...techniques that actually work...
We've all experienced it...but it's really tough when kids hit out in rage. They get so caught up in the moment that many parents struggle with how to contain them!
Anger in children with their tantrums begins at around 18 months, the development of their wants and perceived needs outweighs their communication skills which leads to extra frustration. When they are toddlers, it’s easy for the parent to remain calm, to wait out their storm. But as they grow and their outbursts become more aggressive and forceful how do we, the parent, keep our cool and let them know it’s all ok?
As parents we can try to stamp out their anger and send them to their room, sit them on the naughty step or take away their toys. Withholding love, deprivation of liberty or forcible isolation might be other ways to describe these punishments.
Time-out is actually an abbreviation from psychological studies in the 50’s and 60’s called “Time out from Positive Reinforcement” . The studies started with Pigeons and Chimpanzee behaviour modification and were later carried through into children’s behaviour modification.
But this actually teaches them a lesson we don’t intend..... It basically says those behaviours are bad and I can’t deal with them.
So how can they possibly learn to manage their anger if you can’t?
Alfie Kohn goes on to explain that love withdrawal causes an emotional pain, which is just as effective in the short term as physical pain, but with longer-lasting effects.
Sending a child away doesn’t give them time to think about what they have done, it gives them time to stew and increase their anger – to redirect it at you, to work out how to do the action and not get caught. Punishment and extraction or removal of belongings gives a feeling that is hard to deal with, even more negative connotations. I know this through experience and countless psychological studies have shown that punishment only works long term if it is serious enough to pain and hinder you for a lengthy time, or the punisher is present at the time of the crime. The 5 minutes time out doesn’t change the behaviour, which is why it’s used repeatedly for the same offence.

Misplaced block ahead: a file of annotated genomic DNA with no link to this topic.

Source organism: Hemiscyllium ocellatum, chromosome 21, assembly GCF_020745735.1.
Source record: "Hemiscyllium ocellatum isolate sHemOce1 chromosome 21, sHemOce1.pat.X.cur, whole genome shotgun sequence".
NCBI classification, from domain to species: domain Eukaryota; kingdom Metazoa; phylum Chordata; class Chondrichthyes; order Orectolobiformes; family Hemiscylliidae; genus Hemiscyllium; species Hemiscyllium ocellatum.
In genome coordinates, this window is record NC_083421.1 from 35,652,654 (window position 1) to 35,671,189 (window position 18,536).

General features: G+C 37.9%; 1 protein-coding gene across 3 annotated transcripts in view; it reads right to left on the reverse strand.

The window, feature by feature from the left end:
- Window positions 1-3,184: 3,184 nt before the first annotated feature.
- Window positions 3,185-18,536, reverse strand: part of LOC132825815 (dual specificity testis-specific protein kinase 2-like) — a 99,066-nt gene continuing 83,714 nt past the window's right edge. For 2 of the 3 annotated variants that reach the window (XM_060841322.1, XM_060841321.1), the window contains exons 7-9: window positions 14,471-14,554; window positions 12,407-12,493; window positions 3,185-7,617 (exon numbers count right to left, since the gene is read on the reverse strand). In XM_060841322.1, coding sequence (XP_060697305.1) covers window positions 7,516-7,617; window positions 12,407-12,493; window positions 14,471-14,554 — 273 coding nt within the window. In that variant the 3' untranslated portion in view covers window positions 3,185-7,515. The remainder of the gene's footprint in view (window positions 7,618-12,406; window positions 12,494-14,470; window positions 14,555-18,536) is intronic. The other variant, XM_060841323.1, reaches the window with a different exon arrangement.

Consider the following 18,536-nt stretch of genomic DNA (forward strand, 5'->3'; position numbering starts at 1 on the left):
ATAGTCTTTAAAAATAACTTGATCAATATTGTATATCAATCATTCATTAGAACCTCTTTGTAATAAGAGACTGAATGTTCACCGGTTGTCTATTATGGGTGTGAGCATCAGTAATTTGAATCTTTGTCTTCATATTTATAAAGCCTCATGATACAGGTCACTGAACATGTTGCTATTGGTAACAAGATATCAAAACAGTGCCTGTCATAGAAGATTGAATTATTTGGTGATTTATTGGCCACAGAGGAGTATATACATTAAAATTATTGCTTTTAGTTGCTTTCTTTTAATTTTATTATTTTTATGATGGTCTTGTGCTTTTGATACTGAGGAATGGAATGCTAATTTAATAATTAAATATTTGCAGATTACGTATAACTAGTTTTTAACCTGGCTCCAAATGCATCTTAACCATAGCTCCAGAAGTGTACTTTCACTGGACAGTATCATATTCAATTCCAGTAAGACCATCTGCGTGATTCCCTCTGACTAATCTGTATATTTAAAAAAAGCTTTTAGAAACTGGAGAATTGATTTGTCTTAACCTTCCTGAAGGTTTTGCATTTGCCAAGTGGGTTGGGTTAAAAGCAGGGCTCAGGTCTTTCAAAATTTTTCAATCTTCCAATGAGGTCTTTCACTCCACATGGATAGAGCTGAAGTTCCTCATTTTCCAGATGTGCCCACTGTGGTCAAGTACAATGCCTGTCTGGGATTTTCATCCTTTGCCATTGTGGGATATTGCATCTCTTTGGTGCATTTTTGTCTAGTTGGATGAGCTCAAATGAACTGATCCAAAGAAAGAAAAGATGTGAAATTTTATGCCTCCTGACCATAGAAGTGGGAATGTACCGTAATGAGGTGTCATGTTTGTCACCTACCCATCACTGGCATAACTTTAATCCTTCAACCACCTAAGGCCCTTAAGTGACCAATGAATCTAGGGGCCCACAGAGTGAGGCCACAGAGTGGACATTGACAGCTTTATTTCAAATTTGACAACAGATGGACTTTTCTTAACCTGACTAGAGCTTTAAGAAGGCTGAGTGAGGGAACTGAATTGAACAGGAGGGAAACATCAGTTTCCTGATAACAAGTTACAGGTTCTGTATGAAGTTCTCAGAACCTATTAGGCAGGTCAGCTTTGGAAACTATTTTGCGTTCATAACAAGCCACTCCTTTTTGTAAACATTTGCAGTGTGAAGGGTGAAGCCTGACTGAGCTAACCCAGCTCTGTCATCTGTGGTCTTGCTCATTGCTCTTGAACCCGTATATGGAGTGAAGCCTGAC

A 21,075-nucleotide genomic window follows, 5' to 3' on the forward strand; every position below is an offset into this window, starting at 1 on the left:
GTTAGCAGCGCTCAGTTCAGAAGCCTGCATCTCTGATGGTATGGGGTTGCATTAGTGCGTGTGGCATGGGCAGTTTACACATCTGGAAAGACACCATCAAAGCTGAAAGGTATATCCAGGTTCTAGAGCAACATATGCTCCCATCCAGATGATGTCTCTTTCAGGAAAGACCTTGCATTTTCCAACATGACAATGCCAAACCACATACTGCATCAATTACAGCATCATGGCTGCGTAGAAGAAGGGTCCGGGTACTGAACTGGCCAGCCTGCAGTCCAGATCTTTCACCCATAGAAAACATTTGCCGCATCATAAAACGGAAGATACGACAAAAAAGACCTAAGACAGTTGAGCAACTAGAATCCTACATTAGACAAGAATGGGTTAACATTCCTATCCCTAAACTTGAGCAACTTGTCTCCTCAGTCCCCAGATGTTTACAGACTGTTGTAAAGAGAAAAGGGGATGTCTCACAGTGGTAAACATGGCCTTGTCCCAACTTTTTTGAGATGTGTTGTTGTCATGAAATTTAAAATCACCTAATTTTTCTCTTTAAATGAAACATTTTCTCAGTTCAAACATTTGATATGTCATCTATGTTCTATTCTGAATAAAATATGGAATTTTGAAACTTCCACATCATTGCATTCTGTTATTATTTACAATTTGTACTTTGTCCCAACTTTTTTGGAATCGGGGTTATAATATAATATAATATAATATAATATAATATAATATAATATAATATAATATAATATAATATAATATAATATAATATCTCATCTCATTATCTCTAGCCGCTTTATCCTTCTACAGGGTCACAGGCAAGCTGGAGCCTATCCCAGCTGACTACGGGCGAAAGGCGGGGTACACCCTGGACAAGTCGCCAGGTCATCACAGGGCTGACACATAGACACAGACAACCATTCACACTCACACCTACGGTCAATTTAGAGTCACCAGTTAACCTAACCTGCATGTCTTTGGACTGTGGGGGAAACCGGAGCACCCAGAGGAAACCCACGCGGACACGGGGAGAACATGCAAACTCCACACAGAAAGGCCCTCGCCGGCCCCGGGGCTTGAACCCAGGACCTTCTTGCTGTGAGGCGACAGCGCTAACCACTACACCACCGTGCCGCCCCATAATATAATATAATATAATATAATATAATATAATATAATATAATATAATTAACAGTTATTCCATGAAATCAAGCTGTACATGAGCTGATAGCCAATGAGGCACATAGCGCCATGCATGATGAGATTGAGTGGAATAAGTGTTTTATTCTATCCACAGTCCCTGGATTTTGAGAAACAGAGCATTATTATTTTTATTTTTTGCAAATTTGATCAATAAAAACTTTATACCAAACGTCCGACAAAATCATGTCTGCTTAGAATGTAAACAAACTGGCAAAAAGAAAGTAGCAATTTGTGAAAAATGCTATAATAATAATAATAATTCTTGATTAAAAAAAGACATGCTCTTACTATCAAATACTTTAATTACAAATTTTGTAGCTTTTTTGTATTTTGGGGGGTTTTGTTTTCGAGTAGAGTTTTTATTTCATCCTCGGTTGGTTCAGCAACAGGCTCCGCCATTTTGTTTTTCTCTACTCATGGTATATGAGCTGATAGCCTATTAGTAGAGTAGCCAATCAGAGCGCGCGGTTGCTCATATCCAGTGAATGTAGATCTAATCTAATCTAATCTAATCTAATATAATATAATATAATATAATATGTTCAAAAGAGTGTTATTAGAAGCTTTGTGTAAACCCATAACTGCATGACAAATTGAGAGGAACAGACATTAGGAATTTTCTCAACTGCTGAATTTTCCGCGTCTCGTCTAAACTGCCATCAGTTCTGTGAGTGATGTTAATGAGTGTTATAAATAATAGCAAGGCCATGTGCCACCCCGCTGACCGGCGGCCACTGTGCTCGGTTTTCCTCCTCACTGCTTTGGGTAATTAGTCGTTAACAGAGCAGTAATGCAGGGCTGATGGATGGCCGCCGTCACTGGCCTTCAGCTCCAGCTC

No bad emotions
In young children, it’s important to let them be at peace with all of their emotions. Feeling sad, angry and worried are just feelings as are happy, excited and giddy. They’re simply thoughts. Thoughts are neutral until we attach meaning to them. And by denying those emotions being around us, we are saying that some are bad, and some are good. I only love you when you’re happy and pleasantly behaved.
Children see the world through children’s eyes. The things that make them happy (farts) or sad (being told no chocolate before dinner) are not (always) the things that we as adults would feel happy or sad about – I think farts can be funny…..but I may be on my own here!
Child Emotions Are Like Storms
I think of emotions like weather, sometimes it’s sunny, sometimes it’s cloudy and sometimes there’s a full-on storm raging.
I can’t do anything to change the weather, only prepare myself for it. And in England we can have 4 seasons in one day!
“There’s no such thing as bad weather – only unsuitable clothes” Alfred Wainwright (also credited to Scandinavian folklore)
Well I would say ....
“There’s no such thing as bad emotions, only ineffective ways of dealing with them”
Trying to change people’s emotions or never have bad days, is like, trying to push rain back into the clouds.
A good storm can be perfect for clearing the air, feeding a dry landscape, creating space for something new.
Our children deserve to be loved unconditionally, warts an all. I want my child to be a well-rounded adult that cares for other people’s wellbeing, as well as his own. I want him to be emotionally stable and able to navigate the harshness of the real world with a smile on his face, and I want him to be free to take risks and try something new. Knowing no matter what happens I will always love him.
Ways To Diffuse Anger In Children?
1. Shouty anger: Waiting it out
I give some examples of phrases here, the important thing is not the phrases, but to be in the calm frame of mind, and mean what you say – the words are vessels for your feelings – use ones that feel right for the moment.
“I see you’re feeling angry right now“
“It’s hard for us to discuss why you’re so upset when your shouting“
“It’s hard for me to hear clearly when you shout”